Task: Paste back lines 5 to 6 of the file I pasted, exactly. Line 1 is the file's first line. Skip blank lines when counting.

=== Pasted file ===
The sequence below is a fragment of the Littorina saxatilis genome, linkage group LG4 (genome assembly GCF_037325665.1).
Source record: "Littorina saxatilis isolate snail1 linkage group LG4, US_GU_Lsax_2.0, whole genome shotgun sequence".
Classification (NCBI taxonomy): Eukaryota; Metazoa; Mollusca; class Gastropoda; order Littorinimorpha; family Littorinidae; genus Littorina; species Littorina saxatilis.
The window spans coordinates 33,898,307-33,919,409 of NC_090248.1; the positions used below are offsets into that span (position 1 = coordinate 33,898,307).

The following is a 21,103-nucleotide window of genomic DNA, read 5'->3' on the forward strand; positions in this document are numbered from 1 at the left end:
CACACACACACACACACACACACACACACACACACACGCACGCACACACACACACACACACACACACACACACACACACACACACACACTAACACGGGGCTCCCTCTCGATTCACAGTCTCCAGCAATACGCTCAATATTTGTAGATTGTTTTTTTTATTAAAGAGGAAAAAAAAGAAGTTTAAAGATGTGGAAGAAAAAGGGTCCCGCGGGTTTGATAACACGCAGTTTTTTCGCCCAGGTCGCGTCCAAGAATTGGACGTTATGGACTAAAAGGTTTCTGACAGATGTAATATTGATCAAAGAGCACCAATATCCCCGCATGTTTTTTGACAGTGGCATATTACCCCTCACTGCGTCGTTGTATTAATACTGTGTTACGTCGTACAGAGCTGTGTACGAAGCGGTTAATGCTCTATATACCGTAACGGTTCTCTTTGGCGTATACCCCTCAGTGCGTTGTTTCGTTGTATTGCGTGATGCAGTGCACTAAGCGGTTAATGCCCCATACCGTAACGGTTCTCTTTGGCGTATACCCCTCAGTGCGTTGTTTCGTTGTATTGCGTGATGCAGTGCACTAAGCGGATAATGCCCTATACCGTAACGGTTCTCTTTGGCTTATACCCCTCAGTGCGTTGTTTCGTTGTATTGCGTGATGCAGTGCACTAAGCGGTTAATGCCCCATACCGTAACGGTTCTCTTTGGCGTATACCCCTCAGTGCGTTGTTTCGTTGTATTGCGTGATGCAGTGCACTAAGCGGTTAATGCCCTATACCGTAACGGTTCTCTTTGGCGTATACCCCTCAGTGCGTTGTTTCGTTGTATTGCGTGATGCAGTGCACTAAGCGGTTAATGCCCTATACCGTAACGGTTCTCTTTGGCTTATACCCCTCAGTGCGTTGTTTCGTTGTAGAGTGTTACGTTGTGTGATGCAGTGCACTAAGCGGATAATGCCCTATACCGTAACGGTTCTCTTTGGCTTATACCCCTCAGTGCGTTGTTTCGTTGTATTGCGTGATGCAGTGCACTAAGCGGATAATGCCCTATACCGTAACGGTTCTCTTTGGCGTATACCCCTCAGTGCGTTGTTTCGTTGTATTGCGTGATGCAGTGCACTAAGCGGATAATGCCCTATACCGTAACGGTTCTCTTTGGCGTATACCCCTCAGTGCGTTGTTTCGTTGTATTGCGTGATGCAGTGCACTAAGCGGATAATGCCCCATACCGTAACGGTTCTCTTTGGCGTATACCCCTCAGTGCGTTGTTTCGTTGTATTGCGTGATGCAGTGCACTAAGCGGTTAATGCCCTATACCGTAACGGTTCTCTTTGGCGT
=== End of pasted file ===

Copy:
The following is a 21,103-nucleotide window of genomic DNA, read 5'->3' on the forward strand; positions in this document are numbered from 1 at the left end:
CACACACACACACACACACACACACACACACACACACGCACGCACACACACACACACACACACACACACACACACACACACACACACACTAACACGGGGCTCCCTCTCGATTCACAGTCTCCAGCAATACGCTCAATATTTGTAGATTGTTTTTTTTATTAAAGAGGAAAAAAAAGAAGTTTAAAGATGTGGAAGAAAAAGGGTCCCGCGGGTTTGATAACACGCAGTTTTTTCGCCCAGGTCGCGTCCAAGAATTGGACGTTATGGACTAAAAGGTTTCTGACAGATGTAATATTGATCAAAGAGCACCAATATCCCCGCATGTTTTTTGACAGTGGCATATTACCCCTCACTGCGTCGTTGTATTAATACTGTGTTACGTCGTACAGAGCTGTGTACGAAGCGGTTAATGCTCTATATACCGTAACGGTTCTCTTTGGCGTATACCCCTCAGTGCGTTGTTTCGTTGTATTGCGTGATGCAGTGCACTAAGCGGTTAATGCCCCATACCGTAACGGTTCTCTTTGGCGTATACCCCTCAGTGCGTTGTTTCGTTGTATTGCGTGATGCAGTGCACTAAGCGGATAATGCCCTATACCGTAACGGTTCTCTTTGGCTTATACCCCTCAGTGCGTTGTTTCGTTGTATTGCGTGATGCAGTGCACTAAGCGGTTAATGCCCCATACCGTAACGGTTCTCTTTGGCGTATACCCCTCAGTGCGTTGTTTCGTTGTATTGCGTGATGCAGTGCACTAAGCGGTTAATGCCCTATACCGTAACGGTTCTCTTTGGCGTATACCCCTCAGTGCGTTGTTTCGTTGTATTGCGTGATGCAGTGCACTAAGCGGTTAATGCCCTATACCGTAACGGTTCTCTTTGGCTTATACCCCTCAGTGCGTTGTTTCGTTGTAGAGTGTTACGTTGTGTGATGCAGTGCACTAAGCGGATAATGCCCTATACCGTAACGGTTCTCTTTGGCTTATACCCCTCAGTGCGTTGTTTCGTTGTATTGCGTGATGCAGTGCACTAAGCGGATAATGCCCTATACCGTAACGGTTCTCTTTGGCGTATACCCCTCAGTGCGTTGTTTCGTTGTATTGCGTGATGCAGTGCACTAAGCGGATAATGCCCTATACCGTAACGGTTCTCTTTGGCGTATACCCCTCAGTGCGTTGTTTCGTTGTATTGCGTGATGCAGTGCACTAAGCGGATAATGCCCCATACCGTAACGGTTCTCTTTGGCGTATACCCCTCAGTGCGTTGTTTCGTTGTATTGCGTGATGCAGTGCACTAAGCGGTTAATGCCCTATACCGTAACGGTTCTCTTTGGCGT